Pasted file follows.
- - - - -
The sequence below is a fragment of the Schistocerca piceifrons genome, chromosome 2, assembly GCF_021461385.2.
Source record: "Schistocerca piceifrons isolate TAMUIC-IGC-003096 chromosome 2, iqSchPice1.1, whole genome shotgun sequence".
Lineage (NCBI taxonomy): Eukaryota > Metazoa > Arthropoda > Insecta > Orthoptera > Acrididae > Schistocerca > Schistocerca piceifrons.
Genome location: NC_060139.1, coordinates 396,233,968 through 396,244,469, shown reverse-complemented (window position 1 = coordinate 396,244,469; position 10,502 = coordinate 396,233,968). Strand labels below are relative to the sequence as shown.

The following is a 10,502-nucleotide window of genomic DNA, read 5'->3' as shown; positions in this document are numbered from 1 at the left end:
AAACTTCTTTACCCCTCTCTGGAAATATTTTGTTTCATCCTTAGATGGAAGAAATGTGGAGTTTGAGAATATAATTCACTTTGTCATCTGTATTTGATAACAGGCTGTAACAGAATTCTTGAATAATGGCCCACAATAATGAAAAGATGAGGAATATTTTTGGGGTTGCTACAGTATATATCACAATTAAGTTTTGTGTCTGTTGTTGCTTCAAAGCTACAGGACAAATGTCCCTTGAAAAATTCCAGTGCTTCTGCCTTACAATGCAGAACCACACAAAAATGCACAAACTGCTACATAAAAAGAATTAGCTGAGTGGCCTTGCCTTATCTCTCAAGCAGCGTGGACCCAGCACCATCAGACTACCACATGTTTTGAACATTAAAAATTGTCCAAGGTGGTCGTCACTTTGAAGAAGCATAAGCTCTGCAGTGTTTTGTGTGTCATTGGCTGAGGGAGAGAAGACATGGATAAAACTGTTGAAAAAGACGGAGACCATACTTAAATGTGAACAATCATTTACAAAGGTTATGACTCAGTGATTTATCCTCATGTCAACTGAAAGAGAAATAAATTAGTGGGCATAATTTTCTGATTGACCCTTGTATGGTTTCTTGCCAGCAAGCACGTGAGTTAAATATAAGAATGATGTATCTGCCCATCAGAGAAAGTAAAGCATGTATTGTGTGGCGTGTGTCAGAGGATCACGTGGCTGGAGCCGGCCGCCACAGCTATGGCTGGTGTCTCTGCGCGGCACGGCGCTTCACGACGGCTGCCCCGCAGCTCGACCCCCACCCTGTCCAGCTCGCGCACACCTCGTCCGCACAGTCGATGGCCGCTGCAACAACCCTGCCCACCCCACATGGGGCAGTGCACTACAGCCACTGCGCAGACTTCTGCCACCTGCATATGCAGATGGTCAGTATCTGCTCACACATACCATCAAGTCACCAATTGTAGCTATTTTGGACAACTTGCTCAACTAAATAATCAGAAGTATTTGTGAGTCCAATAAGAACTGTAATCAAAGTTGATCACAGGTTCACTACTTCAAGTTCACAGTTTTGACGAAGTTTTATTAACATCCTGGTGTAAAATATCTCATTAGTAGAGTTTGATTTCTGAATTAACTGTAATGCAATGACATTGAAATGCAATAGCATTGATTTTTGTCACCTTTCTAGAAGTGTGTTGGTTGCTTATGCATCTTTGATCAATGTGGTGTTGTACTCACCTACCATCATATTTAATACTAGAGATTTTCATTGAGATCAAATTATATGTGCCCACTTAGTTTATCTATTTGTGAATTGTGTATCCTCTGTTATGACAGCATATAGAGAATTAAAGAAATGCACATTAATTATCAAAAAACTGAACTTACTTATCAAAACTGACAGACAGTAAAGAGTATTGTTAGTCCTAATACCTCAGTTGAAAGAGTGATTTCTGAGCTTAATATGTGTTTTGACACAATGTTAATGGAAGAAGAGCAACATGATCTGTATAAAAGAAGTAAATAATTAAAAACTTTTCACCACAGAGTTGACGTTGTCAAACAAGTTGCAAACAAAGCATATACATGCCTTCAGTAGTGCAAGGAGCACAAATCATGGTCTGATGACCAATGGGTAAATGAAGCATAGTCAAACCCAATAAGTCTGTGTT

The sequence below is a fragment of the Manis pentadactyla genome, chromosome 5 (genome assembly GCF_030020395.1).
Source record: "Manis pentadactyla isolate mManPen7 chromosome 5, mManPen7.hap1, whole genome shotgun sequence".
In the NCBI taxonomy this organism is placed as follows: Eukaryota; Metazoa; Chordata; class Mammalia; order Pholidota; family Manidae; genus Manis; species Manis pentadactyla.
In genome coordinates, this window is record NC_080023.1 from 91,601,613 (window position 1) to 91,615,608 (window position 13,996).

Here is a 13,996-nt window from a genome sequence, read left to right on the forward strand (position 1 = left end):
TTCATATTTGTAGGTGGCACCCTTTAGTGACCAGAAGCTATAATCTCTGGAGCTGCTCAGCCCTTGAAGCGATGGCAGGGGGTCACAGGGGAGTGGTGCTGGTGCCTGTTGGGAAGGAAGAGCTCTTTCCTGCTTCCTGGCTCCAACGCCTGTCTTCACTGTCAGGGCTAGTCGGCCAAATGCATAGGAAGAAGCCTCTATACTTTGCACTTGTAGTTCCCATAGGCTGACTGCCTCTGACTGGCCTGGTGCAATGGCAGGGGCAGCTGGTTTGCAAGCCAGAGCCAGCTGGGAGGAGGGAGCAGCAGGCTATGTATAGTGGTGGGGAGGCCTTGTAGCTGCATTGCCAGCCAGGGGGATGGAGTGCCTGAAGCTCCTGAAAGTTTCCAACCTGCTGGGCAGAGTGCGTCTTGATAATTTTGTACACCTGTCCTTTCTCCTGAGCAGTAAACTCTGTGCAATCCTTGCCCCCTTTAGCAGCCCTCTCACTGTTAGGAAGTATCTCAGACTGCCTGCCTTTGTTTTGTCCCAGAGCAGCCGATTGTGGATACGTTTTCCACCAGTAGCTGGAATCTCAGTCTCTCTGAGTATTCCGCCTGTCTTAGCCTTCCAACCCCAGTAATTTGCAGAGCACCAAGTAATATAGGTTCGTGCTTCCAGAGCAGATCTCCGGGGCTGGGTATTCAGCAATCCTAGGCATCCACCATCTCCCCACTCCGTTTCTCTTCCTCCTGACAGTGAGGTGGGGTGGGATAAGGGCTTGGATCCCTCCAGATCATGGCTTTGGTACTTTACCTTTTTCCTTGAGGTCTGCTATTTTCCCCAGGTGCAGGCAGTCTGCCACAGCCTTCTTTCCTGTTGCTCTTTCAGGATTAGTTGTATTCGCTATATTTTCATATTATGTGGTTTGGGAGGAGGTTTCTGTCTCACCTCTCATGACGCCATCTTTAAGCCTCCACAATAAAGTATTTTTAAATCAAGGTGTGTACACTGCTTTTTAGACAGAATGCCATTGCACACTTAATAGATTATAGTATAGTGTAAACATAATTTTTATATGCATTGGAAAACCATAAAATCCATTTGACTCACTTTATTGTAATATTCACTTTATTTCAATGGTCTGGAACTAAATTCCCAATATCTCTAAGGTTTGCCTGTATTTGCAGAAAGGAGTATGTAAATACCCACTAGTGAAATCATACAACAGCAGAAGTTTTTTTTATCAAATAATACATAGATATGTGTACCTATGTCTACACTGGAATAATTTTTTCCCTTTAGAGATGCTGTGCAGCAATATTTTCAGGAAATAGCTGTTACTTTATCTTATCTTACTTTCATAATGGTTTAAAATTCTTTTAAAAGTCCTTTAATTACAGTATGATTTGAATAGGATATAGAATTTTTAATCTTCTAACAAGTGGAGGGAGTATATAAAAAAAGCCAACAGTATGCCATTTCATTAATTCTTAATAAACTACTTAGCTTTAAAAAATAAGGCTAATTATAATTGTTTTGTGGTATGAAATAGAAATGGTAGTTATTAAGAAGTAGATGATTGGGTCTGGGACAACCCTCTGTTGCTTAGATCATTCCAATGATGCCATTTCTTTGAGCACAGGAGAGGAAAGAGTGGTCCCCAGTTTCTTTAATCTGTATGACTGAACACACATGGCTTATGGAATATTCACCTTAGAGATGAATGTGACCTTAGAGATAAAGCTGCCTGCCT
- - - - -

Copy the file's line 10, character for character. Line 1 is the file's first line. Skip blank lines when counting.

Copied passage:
In genome coordinates, this window is record NC_080023.1 from 91,601,613 (window position 1) to 91,615,608 (window position 13,996).